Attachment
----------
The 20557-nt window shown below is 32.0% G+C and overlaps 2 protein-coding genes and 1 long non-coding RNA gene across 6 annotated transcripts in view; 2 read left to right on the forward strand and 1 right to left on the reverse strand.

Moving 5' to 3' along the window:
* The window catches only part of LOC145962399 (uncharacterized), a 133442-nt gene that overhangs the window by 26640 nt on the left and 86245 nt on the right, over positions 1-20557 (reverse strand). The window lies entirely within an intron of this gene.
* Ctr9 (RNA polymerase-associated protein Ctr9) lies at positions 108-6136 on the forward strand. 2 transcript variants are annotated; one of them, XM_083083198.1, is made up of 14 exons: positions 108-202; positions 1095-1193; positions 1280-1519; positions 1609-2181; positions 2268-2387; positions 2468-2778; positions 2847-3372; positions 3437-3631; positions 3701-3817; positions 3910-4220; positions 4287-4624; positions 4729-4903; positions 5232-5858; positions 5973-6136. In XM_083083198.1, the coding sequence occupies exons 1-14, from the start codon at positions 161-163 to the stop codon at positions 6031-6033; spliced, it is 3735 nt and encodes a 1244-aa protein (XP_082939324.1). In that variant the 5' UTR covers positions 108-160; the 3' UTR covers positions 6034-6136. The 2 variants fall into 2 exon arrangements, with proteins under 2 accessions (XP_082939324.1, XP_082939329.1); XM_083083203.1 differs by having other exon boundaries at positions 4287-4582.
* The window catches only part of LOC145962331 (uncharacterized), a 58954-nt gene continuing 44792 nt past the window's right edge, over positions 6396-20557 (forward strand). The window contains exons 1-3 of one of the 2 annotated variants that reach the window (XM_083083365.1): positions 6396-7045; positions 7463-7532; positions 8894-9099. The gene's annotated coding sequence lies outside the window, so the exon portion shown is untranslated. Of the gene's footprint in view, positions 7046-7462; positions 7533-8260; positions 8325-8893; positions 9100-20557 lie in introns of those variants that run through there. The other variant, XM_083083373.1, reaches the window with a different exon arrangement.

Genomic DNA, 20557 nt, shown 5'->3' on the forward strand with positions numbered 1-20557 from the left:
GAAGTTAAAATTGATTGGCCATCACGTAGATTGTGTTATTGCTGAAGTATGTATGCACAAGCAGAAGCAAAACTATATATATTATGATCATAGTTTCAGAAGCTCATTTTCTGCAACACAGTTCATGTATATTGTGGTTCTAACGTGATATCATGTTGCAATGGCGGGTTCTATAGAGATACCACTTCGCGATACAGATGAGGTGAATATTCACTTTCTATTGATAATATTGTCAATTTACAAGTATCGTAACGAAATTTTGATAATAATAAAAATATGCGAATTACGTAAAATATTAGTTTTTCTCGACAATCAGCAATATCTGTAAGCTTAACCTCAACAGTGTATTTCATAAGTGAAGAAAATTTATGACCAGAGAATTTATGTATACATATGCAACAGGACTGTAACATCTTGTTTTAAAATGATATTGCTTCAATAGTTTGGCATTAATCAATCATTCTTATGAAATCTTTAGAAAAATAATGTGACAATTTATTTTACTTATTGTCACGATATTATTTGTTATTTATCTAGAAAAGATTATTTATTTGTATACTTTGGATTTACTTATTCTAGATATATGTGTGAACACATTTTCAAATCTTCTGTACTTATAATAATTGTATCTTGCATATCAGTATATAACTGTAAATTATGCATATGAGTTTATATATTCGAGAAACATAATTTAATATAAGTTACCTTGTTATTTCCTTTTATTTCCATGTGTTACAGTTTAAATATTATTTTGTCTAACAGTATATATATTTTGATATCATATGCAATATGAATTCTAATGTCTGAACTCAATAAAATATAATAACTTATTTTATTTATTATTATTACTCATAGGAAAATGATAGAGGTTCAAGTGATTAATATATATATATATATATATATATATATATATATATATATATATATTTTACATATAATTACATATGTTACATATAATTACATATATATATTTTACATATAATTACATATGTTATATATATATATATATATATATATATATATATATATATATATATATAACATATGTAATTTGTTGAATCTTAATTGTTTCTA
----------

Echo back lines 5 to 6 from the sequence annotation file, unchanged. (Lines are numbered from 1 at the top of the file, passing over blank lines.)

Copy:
* The window catches only part of LOC145962331 (uncharacterized), a 58954-nt gene continuing 44792 nt past the window's right edge, over positions 6396-20557 (forward strand). The window contains exons 1-3 of one of the 2 annotated variants that reach the window (XM_083083365.1): positions 6396-7045; positions 7463-7532; positions 8894-9099. The gene's annotated coding sequence lies outside the window, so the exon portion shown is untranslated. Of the gene's footprint in view, positions 7046-7462; positions 7533-8260; positions 8325-8893; positions 9100-20557 lie in introns of those variants that run through there. The other variant, XM_083083373.1, reaches the window with a different exon arrangement.

Genomic DNA, 20557 nt, shown 5'->3' on the forward strand with positions numbered 1-20557 from the left: